**True premises can lead to either a true or a false conclusion in an invalid argument**. In these examples, bad luck rather than bad logic led to the false conclusion. But, that the premises are true and the conclusion is false conclusively proves that this argument is invalid since they are the defining condition.

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## Can a true premise have a false conclusion?

TRUE: **A valid argument cannot have all true premises and a false conclusion**. So if a valid argument does have a false conclusion, it cannot have all true premises. Thus at least one premise must be false.

## What is the difference between a true premise and a false premise?

**For the premises to be true, all of them need to be true.** **But, for the premises to be false, only one need be false**. So, an argument with a mixture of true and false premises is still considered to be an argument with false premises–it is false that all of the premises are true.

## Can you have true premises and a true conclusion?

Indeed, by definition, **any valid argument with true premises will also have a true conclusion**.

## Can you have false premises and a false conclusion?

**A valid argument can have false premises; and it can have a false conclusion**. But if a valid argument has all true premises, then it must have a true conclusion.

## What makes a premise false?

Unsourced material may be challenged and removed. A false premise is **an incorrect proposition that forms the basis of an argument or syllogism**. Since the premise (proposition, or assumption) is not correct, the conclusion drawn may be in error.

## What is false conclusion?

A false conclusion is **where all given reasons and evidence point to a given conclusion, but due to the omission, incorrect assumption, lie or missing piece of information required**, the individual arrives at a false conclusion.

## What does a true premise mean?

A premise or premiss is **a true or false statement that helps form the body of an argument, which logically leads to a true or false conclusion**.

## What can we say for sure about an argument with all true premises and a false conclusion?

If an argument is unsound and the conclusion is false, the argument may still have true premises. In fact, if we have an argument with true premises and a false conclusion, then we know that **the argument is invalid (and unsound)**. If an argument is valid and it has false premises, then it must have a false conclusion.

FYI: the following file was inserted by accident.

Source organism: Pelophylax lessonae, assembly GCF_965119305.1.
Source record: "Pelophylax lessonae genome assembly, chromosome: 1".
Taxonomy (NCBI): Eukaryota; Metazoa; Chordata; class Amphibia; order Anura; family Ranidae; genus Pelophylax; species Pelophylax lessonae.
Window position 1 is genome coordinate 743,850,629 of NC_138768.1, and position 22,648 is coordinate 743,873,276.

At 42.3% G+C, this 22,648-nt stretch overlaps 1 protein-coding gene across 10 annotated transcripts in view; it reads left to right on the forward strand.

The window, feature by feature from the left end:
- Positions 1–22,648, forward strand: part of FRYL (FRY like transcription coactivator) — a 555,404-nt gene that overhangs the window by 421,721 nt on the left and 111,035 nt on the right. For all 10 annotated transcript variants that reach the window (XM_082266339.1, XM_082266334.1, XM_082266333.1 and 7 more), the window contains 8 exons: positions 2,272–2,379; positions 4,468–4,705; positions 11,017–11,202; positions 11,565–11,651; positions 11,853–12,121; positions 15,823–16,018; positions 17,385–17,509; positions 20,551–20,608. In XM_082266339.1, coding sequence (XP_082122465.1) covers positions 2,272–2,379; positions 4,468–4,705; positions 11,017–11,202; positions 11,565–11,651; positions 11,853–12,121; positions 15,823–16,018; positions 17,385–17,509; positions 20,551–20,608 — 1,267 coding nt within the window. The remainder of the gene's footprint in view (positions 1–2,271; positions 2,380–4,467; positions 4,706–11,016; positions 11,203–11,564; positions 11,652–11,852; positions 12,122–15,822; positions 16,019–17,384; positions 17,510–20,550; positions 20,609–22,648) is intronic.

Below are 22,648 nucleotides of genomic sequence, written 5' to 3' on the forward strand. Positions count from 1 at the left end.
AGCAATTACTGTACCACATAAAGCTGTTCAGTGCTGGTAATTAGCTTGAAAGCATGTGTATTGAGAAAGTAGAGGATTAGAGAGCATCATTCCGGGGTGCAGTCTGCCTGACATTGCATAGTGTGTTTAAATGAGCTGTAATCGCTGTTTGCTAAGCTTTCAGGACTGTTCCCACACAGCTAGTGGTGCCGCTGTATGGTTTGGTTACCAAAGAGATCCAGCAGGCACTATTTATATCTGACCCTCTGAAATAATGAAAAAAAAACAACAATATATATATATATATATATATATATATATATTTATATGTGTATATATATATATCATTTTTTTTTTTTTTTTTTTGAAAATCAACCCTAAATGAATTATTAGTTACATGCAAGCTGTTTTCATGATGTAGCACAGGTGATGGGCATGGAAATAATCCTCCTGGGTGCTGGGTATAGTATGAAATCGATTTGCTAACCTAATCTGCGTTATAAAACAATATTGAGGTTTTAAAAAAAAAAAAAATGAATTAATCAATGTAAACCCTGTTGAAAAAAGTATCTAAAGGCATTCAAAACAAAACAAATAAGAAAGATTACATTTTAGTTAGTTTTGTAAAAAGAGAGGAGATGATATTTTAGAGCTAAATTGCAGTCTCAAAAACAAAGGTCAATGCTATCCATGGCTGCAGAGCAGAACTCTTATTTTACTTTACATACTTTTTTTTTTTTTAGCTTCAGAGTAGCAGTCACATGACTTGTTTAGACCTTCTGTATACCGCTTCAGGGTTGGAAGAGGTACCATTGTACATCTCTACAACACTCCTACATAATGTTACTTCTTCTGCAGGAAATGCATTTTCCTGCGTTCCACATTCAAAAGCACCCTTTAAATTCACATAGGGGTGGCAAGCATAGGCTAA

## What is the true premises test?

Terms in this set (23) **You assume all premises are true, and see if the premises provide good reason to the conclusion**. a deductive that passes both tests. If it only passes one or neither, then it is not sound.

## What is conclusion as valid or true?

true

Valid: an argument is valid if and only if it is necessary that **if all of the premises are true, then the conclusion is true**; if all the premises are true, then the conclusion must be true; it is impossible that all the premises are true and the conclusion is false. Invalid: an argument that is not valid.

## What is a premise example?

In logical argument, a premise is a statement or assumption on which an argument is based. For example, **if a person looks at a green apple and says, “this apple is sour,” the premises of this argument could be:** **1) Green apples are sour.**

## What are the 3 Formal fallacies?

**The standard Aristotelian logical fallacies are:**

- Fallacy of four terms (Quaternio terminorum);
- Fallacy of the undistributed middle;
- Fallacy of illicit process of the major or the minor term;
- Affirmative conclusion from a negative premise.

## What is an argument with false premises and false conclusion?

So, an argument with a mixture of true and false premises is still considered to be an argument with false premises–**it is false that all of the premises are true**. Nevertheless, in these examples, the conclusion is false. For either example, the logic is invalid and the premises are false. Here the conclusion is false.

## What is a valid argument with false premises example?

For example, in the argument “**all birds can fly, and penguins can’t fly, so penguins aren’t birds**”, the premise that “all birds can fly” is false, since some birds can’t fly, and this renders the argument logically unsound.

## What is an example of a valid argument with a false conclusion?

**If Elizabeth Taylor is president of the United States, then Elizabeth Taylor must be younger than 35**. Elizabeth Taylor is president of the United States. So, Elizabeth Taylor must be younger than 35. For either example, the logic is valid but the premises are false.